Math Question For Six Year-Olds Is Leaving Adults Scratching Their Heads – So Can YOU Solve It?
I have never been great at math. Upon passing the required college courses, I said goodbye to algebra forever. Still, math is an important subject. However, a math question is making the rounds on the internet that is stumping adults and worse yet, this math question is aimed at children as young as six years-old!
From the Daily Mail:
A math question aimed at year 2 pupils which involves figuring out how many passengers were originally on a train is the latest brain teaser to leave the internet confused.
The question reads: ‘There were some people on a train. 19 people get off the train at the first stop. 17 people get on the train. Now there are 63 people on the train. How many people were on the train to begin with?’
Mother Louise Bloxham shared the test on Twitter as she couldn’t believe the tough teaser was aimed at children as young as six, and her followers were certainly left confused as they battled to figure out the correct answer.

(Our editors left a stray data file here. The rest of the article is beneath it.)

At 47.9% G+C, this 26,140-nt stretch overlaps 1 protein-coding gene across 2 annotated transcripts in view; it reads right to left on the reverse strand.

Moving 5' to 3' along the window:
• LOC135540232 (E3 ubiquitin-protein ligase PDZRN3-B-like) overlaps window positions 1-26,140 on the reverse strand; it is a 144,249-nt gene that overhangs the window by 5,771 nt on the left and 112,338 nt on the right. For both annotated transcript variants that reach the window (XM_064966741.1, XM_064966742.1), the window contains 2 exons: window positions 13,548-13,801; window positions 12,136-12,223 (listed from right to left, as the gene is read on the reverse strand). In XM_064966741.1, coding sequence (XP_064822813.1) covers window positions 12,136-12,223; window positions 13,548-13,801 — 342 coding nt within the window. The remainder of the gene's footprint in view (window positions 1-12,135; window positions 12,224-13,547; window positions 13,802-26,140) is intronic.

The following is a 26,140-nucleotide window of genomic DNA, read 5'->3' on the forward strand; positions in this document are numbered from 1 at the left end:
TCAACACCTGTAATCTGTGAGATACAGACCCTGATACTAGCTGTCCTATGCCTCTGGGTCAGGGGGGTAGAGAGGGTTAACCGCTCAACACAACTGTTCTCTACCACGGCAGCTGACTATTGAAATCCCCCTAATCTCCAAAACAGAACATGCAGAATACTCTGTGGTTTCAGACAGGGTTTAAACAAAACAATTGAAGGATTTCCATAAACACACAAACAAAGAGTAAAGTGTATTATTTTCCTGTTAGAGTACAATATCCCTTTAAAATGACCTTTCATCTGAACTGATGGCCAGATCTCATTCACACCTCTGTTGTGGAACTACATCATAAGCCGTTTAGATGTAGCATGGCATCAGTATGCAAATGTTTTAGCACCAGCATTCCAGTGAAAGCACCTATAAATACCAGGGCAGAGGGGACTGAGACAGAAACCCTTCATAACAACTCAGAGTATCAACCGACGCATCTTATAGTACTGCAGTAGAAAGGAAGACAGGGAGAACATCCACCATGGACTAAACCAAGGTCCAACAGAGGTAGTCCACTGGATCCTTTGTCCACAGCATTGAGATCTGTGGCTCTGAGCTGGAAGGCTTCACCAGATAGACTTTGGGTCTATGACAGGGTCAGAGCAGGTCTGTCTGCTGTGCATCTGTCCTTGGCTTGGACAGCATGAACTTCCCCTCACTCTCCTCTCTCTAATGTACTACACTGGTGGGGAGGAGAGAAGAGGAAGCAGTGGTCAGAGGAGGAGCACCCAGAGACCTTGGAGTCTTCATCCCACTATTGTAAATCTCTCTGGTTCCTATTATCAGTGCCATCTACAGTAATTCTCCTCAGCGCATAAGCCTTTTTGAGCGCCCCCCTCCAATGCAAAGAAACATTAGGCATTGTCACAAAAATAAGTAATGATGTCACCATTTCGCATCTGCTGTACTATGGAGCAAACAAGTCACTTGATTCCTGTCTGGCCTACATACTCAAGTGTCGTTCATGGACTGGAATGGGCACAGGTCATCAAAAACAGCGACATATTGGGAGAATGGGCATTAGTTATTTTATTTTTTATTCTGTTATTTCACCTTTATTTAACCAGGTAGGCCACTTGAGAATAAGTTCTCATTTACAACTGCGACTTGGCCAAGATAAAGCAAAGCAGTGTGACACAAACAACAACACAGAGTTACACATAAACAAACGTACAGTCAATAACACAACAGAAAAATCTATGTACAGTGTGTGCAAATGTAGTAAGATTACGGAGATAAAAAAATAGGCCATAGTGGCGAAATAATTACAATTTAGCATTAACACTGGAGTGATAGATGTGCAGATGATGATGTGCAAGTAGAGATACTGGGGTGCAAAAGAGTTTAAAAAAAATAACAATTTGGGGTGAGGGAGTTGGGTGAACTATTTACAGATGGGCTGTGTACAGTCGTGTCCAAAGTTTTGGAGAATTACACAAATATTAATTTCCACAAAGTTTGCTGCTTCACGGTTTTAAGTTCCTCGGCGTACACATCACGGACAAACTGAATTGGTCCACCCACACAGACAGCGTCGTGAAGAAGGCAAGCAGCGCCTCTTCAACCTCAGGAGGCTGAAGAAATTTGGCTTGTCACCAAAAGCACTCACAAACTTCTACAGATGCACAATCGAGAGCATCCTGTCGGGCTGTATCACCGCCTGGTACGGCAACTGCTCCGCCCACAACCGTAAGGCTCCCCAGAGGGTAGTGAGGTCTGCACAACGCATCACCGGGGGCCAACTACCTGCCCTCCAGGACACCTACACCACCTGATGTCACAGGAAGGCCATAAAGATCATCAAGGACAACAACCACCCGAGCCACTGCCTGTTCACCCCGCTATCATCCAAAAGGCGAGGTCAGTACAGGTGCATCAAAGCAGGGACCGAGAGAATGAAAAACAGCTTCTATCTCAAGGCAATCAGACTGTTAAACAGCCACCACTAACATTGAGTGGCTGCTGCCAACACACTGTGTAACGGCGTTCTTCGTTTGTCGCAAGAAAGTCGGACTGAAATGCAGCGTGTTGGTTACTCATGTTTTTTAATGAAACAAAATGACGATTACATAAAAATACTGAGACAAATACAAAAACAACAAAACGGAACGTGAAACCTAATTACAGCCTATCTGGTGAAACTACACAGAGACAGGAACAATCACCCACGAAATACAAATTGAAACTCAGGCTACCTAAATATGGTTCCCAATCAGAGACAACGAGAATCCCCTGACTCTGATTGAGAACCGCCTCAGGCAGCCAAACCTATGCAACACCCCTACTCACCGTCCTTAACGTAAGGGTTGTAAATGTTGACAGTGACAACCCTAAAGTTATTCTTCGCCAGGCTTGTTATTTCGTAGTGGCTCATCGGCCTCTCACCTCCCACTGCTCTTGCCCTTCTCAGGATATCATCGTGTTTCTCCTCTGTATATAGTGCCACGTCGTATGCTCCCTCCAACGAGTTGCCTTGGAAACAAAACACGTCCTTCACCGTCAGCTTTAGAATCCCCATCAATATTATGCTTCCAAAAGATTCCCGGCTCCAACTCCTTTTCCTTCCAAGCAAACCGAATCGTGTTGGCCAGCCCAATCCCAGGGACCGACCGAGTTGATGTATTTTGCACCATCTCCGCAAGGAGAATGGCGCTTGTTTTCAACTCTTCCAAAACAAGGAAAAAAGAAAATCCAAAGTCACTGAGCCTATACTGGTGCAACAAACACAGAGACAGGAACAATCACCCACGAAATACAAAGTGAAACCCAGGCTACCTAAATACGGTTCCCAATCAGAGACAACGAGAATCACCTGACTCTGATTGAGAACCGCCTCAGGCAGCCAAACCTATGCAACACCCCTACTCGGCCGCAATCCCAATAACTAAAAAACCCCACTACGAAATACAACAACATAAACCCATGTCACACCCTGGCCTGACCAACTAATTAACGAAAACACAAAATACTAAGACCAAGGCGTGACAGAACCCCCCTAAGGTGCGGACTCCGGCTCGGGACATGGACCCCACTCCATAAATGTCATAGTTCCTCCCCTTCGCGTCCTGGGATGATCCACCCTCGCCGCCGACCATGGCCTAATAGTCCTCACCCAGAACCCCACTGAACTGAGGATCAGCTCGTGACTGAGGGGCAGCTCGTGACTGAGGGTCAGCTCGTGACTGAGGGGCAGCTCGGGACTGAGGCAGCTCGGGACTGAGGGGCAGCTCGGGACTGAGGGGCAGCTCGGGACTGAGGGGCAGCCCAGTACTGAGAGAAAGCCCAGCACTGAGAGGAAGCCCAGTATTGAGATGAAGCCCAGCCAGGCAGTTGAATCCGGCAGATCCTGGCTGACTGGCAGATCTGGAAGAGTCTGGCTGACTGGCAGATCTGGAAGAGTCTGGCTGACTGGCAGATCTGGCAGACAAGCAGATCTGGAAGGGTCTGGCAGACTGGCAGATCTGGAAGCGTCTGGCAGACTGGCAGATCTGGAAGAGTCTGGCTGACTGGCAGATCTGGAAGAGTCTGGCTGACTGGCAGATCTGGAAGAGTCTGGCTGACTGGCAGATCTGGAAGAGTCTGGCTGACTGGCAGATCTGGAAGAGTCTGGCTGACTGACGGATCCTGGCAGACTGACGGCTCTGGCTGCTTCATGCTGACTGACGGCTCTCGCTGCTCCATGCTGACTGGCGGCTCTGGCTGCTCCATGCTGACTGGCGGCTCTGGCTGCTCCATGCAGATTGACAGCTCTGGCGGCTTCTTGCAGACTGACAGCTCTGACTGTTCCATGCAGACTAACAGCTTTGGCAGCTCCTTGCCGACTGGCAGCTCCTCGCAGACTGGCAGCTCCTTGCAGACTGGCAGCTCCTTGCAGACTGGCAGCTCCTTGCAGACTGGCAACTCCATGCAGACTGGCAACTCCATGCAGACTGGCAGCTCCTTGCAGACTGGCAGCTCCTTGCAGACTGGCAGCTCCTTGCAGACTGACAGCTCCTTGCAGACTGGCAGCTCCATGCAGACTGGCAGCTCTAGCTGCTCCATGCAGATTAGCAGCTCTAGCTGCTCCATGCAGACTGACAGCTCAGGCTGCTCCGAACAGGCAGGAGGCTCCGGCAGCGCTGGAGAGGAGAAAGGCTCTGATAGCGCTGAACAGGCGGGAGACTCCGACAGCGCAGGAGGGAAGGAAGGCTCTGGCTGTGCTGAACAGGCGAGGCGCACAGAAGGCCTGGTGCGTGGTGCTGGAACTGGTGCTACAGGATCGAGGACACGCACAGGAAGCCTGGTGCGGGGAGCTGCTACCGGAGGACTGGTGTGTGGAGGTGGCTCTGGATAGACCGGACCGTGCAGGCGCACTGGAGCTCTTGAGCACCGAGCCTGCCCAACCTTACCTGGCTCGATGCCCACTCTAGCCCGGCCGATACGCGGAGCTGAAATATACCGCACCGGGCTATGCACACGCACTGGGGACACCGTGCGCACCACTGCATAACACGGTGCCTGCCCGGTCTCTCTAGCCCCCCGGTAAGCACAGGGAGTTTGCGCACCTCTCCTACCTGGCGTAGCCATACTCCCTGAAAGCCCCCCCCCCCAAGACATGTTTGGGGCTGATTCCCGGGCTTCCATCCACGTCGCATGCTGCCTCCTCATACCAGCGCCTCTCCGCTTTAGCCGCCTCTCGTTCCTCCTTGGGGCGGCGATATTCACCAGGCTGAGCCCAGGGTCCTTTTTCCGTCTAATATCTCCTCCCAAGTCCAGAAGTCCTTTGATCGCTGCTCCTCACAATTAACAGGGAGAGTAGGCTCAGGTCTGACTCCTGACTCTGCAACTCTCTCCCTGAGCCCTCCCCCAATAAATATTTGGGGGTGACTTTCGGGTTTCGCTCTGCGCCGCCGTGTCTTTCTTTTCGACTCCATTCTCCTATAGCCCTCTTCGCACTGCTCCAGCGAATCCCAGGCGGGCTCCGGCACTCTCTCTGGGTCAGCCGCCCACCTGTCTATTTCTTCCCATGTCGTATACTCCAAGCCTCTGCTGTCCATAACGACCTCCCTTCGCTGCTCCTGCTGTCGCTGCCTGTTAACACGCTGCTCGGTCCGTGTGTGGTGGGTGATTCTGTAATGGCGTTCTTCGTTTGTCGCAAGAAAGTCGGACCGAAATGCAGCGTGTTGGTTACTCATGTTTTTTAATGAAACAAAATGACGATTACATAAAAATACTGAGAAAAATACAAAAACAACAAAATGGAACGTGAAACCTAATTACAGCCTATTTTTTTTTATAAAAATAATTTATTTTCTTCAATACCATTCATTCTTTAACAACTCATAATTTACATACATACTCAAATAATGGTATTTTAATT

Robyn Duckworth explained her theory that you solve the puzzle by subtracting 19 from 65 and adding 17 to get 63.
However Neil Hughes insisted the answer was definitely 65 as did Lewis Haddow who worked it out using algebra: X – 19 + 17 = 63. X = 65.’
He added: That’s quite hard for Year 2.’
But Louise confused things even further by explaining someone had posted the answer on a Facebook forum for teachers saying it was definitely 46.
‘You ignore the 19 – they are a red herring presumably. So 63 – 17 = 46.’
The correct answer is in fact 65, which you arrive at by subtracting the 17 people who just boarded from the current number of passengers, 63, to get 46. Then you add the 19 passengers who got off to arrive at 65.
I don’t pretend to be a math whiz, but I’ll admit that this seems quite difficult for a math question that is being asked of children as young as six years-old.
Then again, in a world where Common Core insists that 2+2 can equal 35 if you’re creative enough in your answer, I suppose mathematical logic just isn’t as prioritized as it once was.